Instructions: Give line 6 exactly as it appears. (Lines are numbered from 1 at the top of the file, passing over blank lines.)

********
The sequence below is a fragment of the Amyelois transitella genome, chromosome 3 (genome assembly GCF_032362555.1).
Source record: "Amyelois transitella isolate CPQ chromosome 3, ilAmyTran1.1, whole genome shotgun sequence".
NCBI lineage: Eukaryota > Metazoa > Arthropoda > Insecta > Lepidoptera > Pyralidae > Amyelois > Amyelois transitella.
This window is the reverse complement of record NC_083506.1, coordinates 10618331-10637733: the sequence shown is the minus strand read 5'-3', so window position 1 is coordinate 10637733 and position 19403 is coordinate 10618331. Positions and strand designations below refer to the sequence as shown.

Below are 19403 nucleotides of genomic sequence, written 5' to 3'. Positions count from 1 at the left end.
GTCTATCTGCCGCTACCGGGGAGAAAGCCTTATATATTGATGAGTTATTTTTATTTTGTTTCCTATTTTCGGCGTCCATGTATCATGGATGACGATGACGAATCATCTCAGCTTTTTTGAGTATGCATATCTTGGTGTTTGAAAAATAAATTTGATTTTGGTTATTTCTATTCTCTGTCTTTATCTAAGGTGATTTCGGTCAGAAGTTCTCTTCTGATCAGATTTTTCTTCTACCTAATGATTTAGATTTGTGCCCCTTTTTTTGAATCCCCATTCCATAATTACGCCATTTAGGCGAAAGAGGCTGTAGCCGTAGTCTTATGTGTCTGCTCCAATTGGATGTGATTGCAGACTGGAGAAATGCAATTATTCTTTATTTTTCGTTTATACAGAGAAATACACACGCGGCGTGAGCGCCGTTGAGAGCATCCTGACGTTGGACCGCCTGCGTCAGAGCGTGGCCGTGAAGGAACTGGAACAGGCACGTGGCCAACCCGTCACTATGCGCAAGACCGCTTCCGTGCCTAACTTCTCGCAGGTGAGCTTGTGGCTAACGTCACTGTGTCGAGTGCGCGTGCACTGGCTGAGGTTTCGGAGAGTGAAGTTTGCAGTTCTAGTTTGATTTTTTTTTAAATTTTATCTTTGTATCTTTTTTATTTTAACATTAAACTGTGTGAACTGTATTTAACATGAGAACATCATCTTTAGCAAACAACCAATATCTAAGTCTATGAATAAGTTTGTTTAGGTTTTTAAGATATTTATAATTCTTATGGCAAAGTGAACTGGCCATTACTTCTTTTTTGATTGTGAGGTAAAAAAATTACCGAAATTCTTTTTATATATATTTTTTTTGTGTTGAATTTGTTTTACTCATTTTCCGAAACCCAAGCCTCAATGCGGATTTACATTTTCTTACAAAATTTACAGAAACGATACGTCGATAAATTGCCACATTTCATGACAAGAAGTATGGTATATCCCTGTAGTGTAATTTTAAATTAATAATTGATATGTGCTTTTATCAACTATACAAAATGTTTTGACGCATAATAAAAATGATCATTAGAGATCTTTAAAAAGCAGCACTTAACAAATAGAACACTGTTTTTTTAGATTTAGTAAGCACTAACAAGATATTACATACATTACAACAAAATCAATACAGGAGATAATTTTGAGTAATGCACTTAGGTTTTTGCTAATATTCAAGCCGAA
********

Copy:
GTCTATCTGCCGCTACCGGGGAGAAAGCCTTATATATTGATGAGTTATTTTTATTTTGTTTCCTATTTTCGGCGTCCATGTATCATGGATGACGATGACGAATCATCTCAGCTTTTTTGAGTATGCATATCTTGGTGTTTGAAAAATAAATTTGATTTTGGTTATTTCTATTCTCTGTCTTTATCTAAGGTGATTTCGGTCAGAAGTTCTCTTCTGATCAGATTTTTCTTCTACCTAATGATTTAGATTTGTGCCCCTTTTTTTGAATCCCCATTCCATAATTACGCCATTTAGGCGAAAGAGGCTGTAGCCGTAGTCTTATGTGTCTGCTCCAATTGGATGTGATTGCAGACTGGAGAAATGCAATTATTCTTTATTTTTCGTTTATACAGAGAAATACACACGCGGCGTGAGCGCCGTTGAGAGCATCCTGACGTTGGACCGCCTGCGTCAGAGCGTGGCCGTGAAGGAACTGGAACAGGCACGTGGCCAACCCGTCACTATGCGCAAGACCGCTTCCGTGCCTAACTTCTCGCAGGTGAGCTTGTGGCTAACGTCACTGTGTCGAGTGCGCGTGCACTGGCTGAGGTTTCGGAGAGTGAAGTTTGCAGTTCTAGTTTGATTTTTTTTTAAATTTTATCTTTGTATCTTTTTTATTTTAACATTAAACTGTGTGAACTGTATTTAACATGAGAACATCATCTTTAGCAAACAACCAATATCTAAGTCTATGAATAAGTTTGTTTAGGTTTTTAAGATATTTATAATTCTTATGGCAAAGTGAACTGGCCATTACTTCTTTTTTGATTGTGAGGTAAAAAAATTACCGAAATTCTTTTTATATATATTTTTTTTGTGTTGAATTTGTTTTACTCATTTTCCGAAACCCAAGCCTCAATGCGGATTTACATTTTCTTACAAAATTTACAGAAACGATACGTCGATAAATTGCCACATTTCATGACAAGAAGTATGGTATATCCCTGTAGTGTAATTTTAAATTAATAATTGATATGTGCTTTTATCAACTATACAAAATGTTTTGACGCATAATAAAAATGATCATTAGAGATCTTTAAAAAGCAGCACTTAACAAATAGAACACTGTTTTTTTAGATTTAGTAAGCACTAACAAGATATTACATACATTACAACAAAATCAATACAGGAGATAATTTTGAGTAATGCACTTAGGTTTTTGCTAATATTCAAGCCGAA